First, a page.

So, in my post talking about what I hope to see at NAB, I mentioned that I’m hoping to see second generation HDV devices. That raises the question of what a second gen HDV device will actually be – are we there already?
We’re certainly a lot closer. A year ago, we had the Sony FX1 and Z1U and that was pretty much it. We’ve now got the Sony A1U and HC1, the JVC GY-HD100, the Canon XL-H1 and the Panasonic HVX-200. Additional choice is never a bad thing. I want to use this post to go through a basic summary of my thoughts on the various cameras out there. This is not intended as an indepth review – those will come later. Just wanted to give a brief overview of the landscape as it exists today.
First, I think that the Sony A1U is a great camera for the market segment that it addresses. The CLA-TV Studios currently send out Sony PDX-10s are our primary prosumer camera. When we move to HD, the A1U seems like a clear successor. Similar form factor, XLR audio and a pretty decent image. I think that it gets largely ignored by camera-snobs for having a single chip. While it’d certainly be nice if it was a 3ccd camera, you can’t complain about the price. If you had about $2500 to spend on a camera right now, it’s almost a no-brainer.
The JVC GY-HD100 disappoints me. It had such great potential when it was announced last April – A nice form factor, interchangeable lenses, proper progressive chips – the whole package! Unfortunately, it’s a very flawed camera. The quality of the images in general doesn’t impress me, and I have difficulty accepting the reasoning behind the ProHD format. Why start splintering a format so early in the game? I’m especially upset that, despite breaking their compatibility with every other piece of gear, JVC still isn’t using the full bandwidth available on the HDV tape when doing 24p. If the whole reasoning behind ProHD is to avoid having to do a pulldown to 60i/30p, why waste 20% of your available bandwidth? Give us a less severe compression, or a more redundant recording structure – something! Additionally, I wonder about the reasons behind the slow adoption of HD100 support by Apple in Final Cut Pro (and Avid too?). Is it a purely technical situation, or are they hoping the format will be stillborn?
The Panasonic HVX-200 is in a bit of a different class from these HDV cameras. If I were an indie-filmmaker with some decent cash looking to shoot a feature, this is probably the camera I’d go with. The benefits of DVCProHD are enormous, both in terms of quality and flexibility, and the drawbacks of P2 can be avoided if you’ve got control over the whole shooting process. Many people were scared off by the idea of expensive memory cards and the limited recording length. I firmly believe that with a little bit of planning, these problems can be minimized. When the Firestore FS-100 ships (my Focus Enhancements rant will get its own post), things will be even better. While I’ll reserve final judgement until I see some more footage, the flexibility offered by this camera is unmatched. The footage that Kaku posted really blew me away. I’m a big fan of the DVX-100 though, so I may be a bit biased.
Finally then, we’ve got the Canon XL-H1, and we can revisit the question posed in the title of this post. First off, I have to admit that I’ve never been a big fan of the XL series. I don’t like the form factor, I don’t particularly like the image tonality, the audio preamps sound terrible, and the XL1 and XL1S especially just never seemed like great value for money. Because of this, I was even more surprised to have the XL-H1 be so impressive. We get 1080i, 1080″p”, 720″p”, plus standard def. It is important to note the quotes there, because these are not progressive scan CCDs. However, unlike the Sony camera’s, all indications are that Canon generates their 24p (24f in their lingo) timing with a proper cadence. This means that when you go to post, you can cut a 24fps timeline without the crazy motion problems of Sony’s Cineframe. While they are doing some onboard deinterlacing, it appears that they’re getting around 80% of the vertical resolution of a true 1080p image, which is still pretty good – better than the HD100’s 720p chips.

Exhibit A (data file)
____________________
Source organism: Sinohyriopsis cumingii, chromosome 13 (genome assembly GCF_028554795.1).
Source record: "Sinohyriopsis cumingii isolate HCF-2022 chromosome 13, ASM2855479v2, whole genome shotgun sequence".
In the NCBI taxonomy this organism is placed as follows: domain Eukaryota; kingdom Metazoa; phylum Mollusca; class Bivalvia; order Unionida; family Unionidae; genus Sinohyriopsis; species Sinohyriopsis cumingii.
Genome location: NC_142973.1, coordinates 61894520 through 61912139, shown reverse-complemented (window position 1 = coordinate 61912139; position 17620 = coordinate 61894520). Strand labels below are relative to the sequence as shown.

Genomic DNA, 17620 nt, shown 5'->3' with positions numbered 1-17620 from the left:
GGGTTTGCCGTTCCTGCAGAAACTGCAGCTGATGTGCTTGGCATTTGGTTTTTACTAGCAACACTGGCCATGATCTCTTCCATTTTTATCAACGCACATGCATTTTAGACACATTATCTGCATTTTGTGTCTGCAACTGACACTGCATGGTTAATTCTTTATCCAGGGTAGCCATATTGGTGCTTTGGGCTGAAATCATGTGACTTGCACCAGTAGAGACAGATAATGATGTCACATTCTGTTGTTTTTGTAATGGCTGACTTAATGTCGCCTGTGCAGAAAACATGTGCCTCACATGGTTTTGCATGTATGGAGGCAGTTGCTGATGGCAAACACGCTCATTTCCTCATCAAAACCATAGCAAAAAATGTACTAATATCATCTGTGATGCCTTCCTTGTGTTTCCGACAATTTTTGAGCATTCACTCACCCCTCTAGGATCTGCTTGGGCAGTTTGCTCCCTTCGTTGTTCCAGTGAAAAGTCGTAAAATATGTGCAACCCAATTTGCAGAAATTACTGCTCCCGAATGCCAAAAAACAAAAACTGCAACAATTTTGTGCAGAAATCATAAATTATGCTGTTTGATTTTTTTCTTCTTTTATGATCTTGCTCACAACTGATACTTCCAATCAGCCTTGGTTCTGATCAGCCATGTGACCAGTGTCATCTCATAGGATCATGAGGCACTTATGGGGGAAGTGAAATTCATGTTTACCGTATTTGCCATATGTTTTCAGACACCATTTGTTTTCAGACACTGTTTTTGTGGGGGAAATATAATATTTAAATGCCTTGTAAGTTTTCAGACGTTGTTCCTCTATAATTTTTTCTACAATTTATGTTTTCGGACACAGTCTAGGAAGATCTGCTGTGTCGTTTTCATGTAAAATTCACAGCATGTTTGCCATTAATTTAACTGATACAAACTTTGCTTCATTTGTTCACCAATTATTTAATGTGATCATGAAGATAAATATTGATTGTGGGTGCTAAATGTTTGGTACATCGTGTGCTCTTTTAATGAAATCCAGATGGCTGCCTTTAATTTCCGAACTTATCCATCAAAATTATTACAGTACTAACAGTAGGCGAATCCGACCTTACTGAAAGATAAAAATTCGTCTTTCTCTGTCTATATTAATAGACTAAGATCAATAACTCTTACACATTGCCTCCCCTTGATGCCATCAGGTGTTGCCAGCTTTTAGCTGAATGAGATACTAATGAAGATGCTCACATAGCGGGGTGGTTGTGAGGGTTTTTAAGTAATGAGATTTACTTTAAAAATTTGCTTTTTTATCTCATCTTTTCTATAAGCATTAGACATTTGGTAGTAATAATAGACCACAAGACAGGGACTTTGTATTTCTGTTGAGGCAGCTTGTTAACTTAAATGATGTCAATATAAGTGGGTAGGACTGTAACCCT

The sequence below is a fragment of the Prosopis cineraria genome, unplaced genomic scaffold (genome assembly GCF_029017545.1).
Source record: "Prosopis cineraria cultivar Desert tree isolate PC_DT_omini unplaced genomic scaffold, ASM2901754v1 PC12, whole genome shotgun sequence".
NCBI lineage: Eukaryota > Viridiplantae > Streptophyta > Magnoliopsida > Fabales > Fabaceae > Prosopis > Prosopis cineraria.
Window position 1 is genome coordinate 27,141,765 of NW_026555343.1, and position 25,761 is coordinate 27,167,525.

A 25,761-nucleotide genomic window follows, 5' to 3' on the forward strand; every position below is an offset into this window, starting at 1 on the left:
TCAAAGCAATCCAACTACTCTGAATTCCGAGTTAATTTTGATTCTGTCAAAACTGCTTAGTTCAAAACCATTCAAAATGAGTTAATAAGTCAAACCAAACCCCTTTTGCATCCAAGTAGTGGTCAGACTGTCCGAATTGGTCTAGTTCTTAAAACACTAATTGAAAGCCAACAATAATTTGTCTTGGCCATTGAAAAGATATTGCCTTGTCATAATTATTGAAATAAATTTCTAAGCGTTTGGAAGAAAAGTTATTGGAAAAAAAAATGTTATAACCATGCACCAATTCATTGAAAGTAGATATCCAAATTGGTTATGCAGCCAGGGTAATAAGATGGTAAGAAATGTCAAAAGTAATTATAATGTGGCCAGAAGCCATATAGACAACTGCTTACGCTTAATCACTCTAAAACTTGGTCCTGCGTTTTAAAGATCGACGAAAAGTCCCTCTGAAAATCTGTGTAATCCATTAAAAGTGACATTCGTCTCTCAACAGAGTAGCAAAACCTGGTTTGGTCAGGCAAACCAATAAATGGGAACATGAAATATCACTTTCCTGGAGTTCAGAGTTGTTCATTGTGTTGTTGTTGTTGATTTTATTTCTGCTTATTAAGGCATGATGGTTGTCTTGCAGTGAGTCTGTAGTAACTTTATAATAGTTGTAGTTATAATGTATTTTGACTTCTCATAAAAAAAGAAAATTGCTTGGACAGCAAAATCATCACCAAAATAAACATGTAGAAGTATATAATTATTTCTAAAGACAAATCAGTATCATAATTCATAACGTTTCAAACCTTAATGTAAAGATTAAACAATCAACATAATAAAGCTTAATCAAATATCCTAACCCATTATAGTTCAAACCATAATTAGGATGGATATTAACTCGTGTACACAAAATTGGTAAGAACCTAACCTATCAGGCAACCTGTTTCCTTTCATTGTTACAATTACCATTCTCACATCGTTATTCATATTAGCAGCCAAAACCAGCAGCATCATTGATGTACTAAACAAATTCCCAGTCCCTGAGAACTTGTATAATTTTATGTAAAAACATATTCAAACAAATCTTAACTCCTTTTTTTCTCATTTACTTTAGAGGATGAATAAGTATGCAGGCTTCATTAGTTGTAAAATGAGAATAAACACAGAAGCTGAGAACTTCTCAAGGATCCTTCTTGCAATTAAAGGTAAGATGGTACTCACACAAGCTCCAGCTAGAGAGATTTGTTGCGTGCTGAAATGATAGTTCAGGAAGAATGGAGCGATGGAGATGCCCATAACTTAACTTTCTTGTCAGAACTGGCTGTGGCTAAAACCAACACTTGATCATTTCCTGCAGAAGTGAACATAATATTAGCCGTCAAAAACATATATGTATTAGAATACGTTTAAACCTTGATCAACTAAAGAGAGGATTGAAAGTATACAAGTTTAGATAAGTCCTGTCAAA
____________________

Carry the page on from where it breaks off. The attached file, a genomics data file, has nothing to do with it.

What really sold me on the XL-H1 though was the HD-SDI output. To me, this says a number of things about Canon’s mentality regarding the camera. First off, it shows you what a manufacturer can do when they don’t have a high-priced “pro” business to maintain – Sony wouldn’t dare put a similar output on such an inexpensive camera. If someone can come up with a mildly priced HD-SDI DTE box (no, the suitecase sized boxes don’t count), this camera will be the absolute king. Maybe they’ll throw Triax on some future “XL-H1S” and give us a proper CCU – then we can really watch Sony squirm.
So to answer the question – The Canon’s as good as we get right now. They do so much right that I can’t imagine anyone beating it soon. I hope that the HVX-200 lives up to expectations as well. Between the two of them I think most people’s needs will be covered.
Of course, both of these cameras will run you nearly $10,000 (once you buy P2 media for the Panasonic). If you’re an indie filmmaker with only $5000 to spend, you’re in a pretty tough spot right now. Do you shoot with the JVC in order to have 24p? Do you shoot with the Sony Z1U and convert to 24p in post? Do you buy a DVX-100B and shoot standard def? Anyone have suggestions?